Feature reduction can be a viable solution to tackle this problem. Besides speeding up the process of classification, it also reduces the required sizes of the training sets, therefore avoiding overfitting. Moreover, it is a way to avoid the socalled curse of dimensionality, which is the difficulty for the classifiers to learn effective models in spaces of highdimensionality (many features) when the number of samples is limited. High dimensionality leads to overparameterization (the complexity is too high to identify all the coefficients of the model) or to poor performance of the classifiers [52]. Feature reduction can be accomplished by combining linear with nonlinear statistical analyses and/or by reducing the number of attributes. In this regard, it may contribute to simplifying the medical interpretation of the machinelearning process, by directing attention to practical clinically relevant attributes. However, choosing attributes in this retrospective manner introduces a post hoc subjective element into analyses [53]. Previous works have shown that feature reduction/selection methods have a positive effect on the classifiers’ performance [10, 54–57].
Using the error incremental analysis method one was able to determine the optimal decisional space in which the classification of AD versus controls is carried out. By testing the variable’s ranks with reduced datasets (80% and 50%) one verified that the rank of the top variables did not change, indicating that the combination of features suggested in this study is reliable and statistically relevant. As also indicated in [10], it can be argued that incremental error analysis does not cover all the possible combinations of features. Assessing all the combinations of variables, besides being exhausting and extremely timeconsuming, is unnecessary due to the ranking of variables done in the beginning of the study.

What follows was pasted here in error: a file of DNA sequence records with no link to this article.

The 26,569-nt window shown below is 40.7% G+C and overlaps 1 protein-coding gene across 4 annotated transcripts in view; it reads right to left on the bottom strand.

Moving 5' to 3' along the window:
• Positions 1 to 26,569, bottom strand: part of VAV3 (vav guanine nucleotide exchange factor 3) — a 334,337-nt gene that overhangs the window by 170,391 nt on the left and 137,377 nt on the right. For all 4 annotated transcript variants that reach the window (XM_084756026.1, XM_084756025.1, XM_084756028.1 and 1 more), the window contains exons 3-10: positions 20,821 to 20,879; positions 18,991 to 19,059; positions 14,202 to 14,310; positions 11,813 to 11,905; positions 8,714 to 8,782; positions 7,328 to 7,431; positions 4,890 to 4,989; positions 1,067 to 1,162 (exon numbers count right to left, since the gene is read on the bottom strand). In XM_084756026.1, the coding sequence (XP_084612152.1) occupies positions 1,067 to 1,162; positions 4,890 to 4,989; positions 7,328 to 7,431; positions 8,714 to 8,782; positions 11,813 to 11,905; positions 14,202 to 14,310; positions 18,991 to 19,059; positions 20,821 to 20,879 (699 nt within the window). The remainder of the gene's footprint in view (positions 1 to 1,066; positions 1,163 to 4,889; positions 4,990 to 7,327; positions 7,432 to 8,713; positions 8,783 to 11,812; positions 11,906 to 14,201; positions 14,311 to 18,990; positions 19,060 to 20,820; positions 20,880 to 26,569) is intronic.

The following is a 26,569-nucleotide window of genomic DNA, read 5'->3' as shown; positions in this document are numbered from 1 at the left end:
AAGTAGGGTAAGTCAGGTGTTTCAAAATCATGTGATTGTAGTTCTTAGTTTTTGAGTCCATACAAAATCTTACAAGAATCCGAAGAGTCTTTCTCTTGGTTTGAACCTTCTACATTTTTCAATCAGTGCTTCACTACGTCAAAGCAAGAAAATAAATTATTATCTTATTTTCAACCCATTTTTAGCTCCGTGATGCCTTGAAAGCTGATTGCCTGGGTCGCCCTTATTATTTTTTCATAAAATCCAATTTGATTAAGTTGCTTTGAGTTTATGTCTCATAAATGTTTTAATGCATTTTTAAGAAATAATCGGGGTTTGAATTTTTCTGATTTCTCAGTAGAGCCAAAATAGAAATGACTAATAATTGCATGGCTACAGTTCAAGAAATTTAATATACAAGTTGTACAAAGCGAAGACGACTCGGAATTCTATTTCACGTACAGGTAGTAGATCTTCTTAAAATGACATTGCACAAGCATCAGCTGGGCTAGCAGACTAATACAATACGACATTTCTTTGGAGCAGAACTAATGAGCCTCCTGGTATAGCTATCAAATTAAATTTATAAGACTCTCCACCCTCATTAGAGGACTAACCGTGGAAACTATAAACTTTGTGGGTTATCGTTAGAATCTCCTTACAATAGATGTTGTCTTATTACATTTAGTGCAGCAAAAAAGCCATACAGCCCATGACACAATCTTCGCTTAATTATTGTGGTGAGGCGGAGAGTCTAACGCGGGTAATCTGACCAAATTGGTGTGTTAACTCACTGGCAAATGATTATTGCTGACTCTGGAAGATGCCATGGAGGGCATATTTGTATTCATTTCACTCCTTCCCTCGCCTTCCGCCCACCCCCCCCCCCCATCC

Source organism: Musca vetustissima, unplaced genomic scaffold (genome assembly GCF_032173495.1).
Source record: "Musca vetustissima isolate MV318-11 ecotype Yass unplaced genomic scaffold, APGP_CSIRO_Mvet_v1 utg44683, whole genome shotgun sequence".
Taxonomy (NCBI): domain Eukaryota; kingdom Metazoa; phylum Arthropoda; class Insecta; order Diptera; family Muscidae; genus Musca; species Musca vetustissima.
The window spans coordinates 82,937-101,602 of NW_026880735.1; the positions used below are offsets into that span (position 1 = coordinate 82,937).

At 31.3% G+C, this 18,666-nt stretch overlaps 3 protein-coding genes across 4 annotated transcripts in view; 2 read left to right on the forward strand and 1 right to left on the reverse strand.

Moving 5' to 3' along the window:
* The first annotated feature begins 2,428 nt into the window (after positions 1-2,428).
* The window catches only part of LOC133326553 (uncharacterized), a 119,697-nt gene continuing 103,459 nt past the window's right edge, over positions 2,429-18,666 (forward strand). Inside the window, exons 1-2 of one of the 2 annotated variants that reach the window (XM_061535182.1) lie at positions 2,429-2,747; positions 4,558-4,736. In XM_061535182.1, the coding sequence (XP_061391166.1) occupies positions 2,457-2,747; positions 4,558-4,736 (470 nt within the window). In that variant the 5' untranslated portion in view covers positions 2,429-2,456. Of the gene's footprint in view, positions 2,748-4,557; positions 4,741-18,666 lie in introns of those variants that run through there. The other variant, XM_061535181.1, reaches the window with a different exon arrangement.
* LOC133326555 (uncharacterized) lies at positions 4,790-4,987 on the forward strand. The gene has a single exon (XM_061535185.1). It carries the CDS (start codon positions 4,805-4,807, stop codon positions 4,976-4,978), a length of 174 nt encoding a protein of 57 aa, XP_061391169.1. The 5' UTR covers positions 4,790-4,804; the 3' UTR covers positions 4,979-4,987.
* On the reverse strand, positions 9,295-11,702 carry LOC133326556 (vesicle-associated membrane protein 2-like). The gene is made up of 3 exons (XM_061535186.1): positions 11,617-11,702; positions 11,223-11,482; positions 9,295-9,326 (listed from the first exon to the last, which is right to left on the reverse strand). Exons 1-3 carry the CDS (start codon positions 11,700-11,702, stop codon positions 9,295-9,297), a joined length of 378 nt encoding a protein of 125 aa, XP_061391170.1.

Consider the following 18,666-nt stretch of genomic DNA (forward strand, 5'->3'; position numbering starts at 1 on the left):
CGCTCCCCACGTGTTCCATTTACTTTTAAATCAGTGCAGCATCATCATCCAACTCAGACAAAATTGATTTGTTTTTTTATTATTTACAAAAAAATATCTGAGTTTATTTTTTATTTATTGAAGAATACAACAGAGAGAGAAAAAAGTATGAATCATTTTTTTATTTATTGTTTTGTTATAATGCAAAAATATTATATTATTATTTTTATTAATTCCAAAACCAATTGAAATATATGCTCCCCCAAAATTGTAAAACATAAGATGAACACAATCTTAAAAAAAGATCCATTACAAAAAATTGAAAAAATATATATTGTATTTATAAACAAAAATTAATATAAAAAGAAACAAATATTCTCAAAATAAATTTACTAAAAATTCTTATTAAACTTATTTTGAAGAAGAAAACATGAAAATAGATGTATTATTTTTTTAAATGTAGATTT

Several biomarkers, such as demographic, neuropsychological assessment, MRI imaging, and genetic and fluid biomarkers, have been used in the diagnosis of AD [58]. Even though neuroimaging biomarkers, such as normalized hippocampus volume, have reached high accuracy rates in the diagnosis of AD, they are a structural anatomical evaluation of the brain and not its function. Patients with higher cognitive reserve, due to education and occupational attainment, can compensate their deficits and be more resilient to structural pathological brain changes [59]. As such, neuropsychological test, a functional cognitive assessment, can outperform MRI imaging, in the diagnosis of AD or even in the differential diagnosis with other dementias [60]. In our study, in general, all classifiers—SVM, MLP, RBN, and DBN—have presented very satisfying results: MLP classifier model had the highest performances, being more consistent between the different training iterations. As expected, adding MoCA scores yielded higher accuracy rates, with above 90% accuracy rates for all classifiers. As the diagnosis of AD is supported on cognitive evaluation, including the MoCA evaluation score into the dimensional space has to be considered with caution, as it can result in biased accuracy estimates. Nevertheless, relying solely on kinematic data, we achieved performance rates ranging from 71.7 to 86.1%. Interestingly, our results are in contrast to other studies where the combination of biomarkers, MRI imaging and neuropsychological assessment, had a detrimental effect of classification accuracy rates, probably as a consequence of redundancy between these variables that represent the same dysfunction [60]. Even though further studies are needed to elucidate the correlation between postural control and cognition, we have shown that the combination of neuropsychological assessment and postural control analysis are complementary in the diagnosis of AD. Our results are consistent with other studies where performances within 88% [6, 61] and 92% [12] were achieved using neural networks. DBNs have also displayed very good performances, which are compatible to the performance records of classifying AD based on neuroimaging data [14, 41, 62]. SVM is considered useful for handling highdimensional data [53], as it efficiently deals with a very large number of features due to the exploitation of kernel functions. This is particularly useful in applications where the number of attributes is much larger than the number of training objects [63]. However, we did not find SVM to be the superior classifier. A drawback of SVM is that the problem complexity is not of the order of the dimension of the samples, but of the order of the samples.